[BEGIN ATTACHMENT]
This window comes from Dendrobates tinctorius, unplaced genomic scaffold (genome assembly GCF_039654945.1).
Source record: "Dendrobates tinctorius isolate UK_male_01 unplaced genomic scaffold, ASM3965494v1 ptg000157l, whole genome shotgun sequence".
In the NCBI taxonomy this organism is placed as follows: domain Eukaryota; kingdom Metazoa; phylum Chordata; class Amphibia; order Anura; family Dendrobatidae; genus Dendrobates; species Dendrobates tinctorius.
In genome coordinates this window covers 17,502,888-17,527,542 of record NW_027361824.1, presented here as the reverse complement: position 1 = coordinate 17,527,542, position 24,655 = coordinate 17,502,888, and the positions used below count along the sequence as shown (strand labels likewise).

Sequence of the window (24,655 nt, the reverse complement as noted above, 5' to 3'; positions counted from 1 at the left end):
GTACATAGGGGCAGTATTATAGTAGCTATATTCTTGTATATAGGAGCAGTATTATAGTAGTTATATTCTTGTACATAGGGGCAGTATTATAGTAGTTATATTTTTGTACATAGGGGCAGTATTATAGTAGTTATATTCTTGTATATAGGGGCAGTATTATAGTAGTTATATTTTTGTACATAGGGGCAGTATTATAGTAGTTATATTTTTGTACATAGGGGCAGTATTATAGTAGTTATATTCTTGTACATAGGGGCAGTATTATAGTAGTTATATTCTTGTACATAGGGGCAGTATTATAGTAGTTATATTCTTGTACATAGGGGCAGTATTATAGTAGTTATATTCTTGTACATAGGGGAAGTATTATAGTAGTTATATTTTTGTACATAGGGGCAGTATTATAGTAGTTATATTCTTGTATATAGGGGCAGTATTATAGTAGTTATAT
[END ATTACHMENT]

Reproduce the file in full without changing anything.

This window comes from Dendrobates tinctorius, unplaced genomic scaffold (genome assembly GCF_039654945.1).
Source record: "Dendrobates tinctorius isolate UK_male_01 unplaced genomic scaffold, ASM3965494v1 ptg000157l, whole genome shotgun sequence".
In the NCBI taxonomy this organism is placed as follows: domain Eukaryota; kingdom Metazoa; phylum Chordata; class Amphibia; order Anura; family Dendrobatidae; genus Dendrobates; species Dendrobates tinctorius.
In genome coordinates this window covers 17,502,888-17,527,542 of record NW_027361824.1, presented here as the reverse complement: position 1 = coordinate 17,527,542, position 24,655 = coordinate 17,502,888, and the positions used below count along the sequence as shown (strand labels likewise).

Sequence of the window (24,655 nt, the reverse complement as noted above, 5' to 3'; positions counted from 1 at the left end):
GTACATAGGGGCAGTATTATAGTAGCTATATTCTTGTATATAGGAGCAGTATTATAGTAGTTATATTCTTGTACATAGGGGCAGTATTATAGTAGTTATATTTTTGTACATAGGGGCAGTATTATAGTAGTTATATTCTTGTATATAGGGGCAGTATTATAGTAGTTATATTTTTGTACATAGGGGCAGTATTATAGTAGTTATATTTTTGTACATAGGGGCAGTATTATAGTAGTTATATTCTTGTACATAGGGGCAGTATTATAGTAGTTATATTCTTGTACATAGGGGCAGTATTATAGTAGTTATATTCTTGTACATAGGGGCAGTATTATAGTAGTTATATTCTTGTACATAGGGGAAGTATTATAGTAGTTATATTTTTGTACATAGGGGCAGTATTATAGTAGTTATATTCTTGTATATAGGGGCAGTATTATAGTAGTTATAT